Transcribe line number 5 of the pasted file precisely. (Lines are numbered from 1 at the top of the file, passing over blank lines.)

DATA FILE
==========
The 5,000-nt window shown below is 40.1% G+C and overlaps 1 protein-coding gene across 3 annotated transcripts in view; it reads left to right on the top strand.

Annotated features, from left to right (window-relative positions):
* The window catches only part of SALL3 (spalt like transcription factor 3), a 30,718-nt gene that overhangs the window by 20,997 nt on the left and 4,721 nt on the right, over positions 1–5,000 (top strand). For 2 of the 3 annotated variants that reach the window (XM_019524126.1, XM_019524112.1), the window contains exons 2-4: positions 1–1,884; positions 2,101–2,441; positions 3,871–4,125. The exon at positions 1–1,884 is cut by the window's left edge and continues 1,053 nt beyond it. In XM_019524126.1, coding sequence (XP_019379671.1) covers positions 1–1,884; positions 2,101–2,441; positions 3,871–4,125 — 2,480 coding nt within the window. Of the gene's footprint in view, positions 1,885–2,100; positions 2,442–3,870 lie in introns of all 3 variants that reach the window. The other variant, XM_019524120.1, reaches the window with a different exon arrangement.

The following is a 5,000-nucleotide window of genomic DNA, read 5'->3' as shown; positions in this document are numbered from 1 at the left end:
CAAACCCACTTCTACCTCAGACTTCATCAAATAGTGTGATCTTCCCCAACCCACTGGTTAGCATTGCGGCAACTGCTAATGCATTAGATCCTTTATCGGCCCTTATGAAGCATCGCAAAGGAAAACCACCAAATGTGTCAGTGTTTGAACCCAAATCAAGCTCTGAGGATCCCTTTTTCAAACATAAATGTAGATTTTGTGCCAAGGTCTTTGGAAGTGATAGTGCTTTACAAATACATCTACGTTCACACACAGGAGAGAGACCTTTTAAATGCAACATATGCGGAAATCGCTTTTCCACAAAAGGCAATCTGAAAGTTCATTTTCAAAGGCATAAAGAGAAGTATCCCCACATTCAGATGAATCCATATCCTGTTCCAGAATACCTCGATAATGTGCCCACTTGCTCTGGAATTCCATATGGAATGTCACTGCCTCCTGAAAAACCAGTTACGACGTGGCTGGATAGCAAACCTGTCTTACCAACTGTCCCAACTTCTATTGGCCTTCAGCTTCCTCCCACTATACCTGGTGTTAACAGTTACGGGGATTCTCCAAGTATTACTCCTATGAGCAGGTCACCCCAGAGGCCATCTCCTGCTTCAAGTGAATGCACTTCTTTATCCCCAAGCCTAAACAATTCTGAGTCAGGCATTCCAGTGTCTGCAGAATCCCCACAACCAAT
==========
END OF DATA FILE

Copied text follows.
CAAACCCACTTCTACCTCAGACTTCATCAAATAGTGTGATCTTCCCCAACCCACTGGTTAGCATTGCGGCAACTGCTAATGCATTAGATCCTTTATCGGCCCTTATGAAGCATCGCAAAGGAAAACCACCAAATGTGTCAGTGTTTGAACCCAAATCAAGCTCTGAGGATCCCTTTTTCAAACATAAATGTAGATTTTGTGCCAAGGTCTTTGGAAGTGATAGTGCTTTACAAATACATCTACGTTCACACACAGGAGAGAGACCTTTTAAATGCAACATATGCGGAAATCGCTTTTCCACAAAAGGCAATCTGAAAGTTCATTTTCAAAGGCATAAAGAGAAGTATCCCCACATTCAGATGAATCCATATCCTGTTCCAGAATACCTCGATAATGTGCCCACTTGCTCTGGAATTCCATATGGAATGTCACTGCCTCCTGAAAAACCAGTTACGACGTGGCTGGATAGCAAACCTGTCTTACCAACTGTCCCAACTTCTATTGGCCTTCAGCTTCCTCCCACTATACCTGGTGTTAACAGTTACGGGGATTCTCCAAGTATTACTCCTATGAGCAGGTCACCCCAGAGGCCATCTCCTGCTTCAAGTGAATGCACTTCTTTATCCCCAAGCCTAAACAATTCTGAGTCAGGCATTCCAGTGTCTGCAGAATCCCCACAACCAAT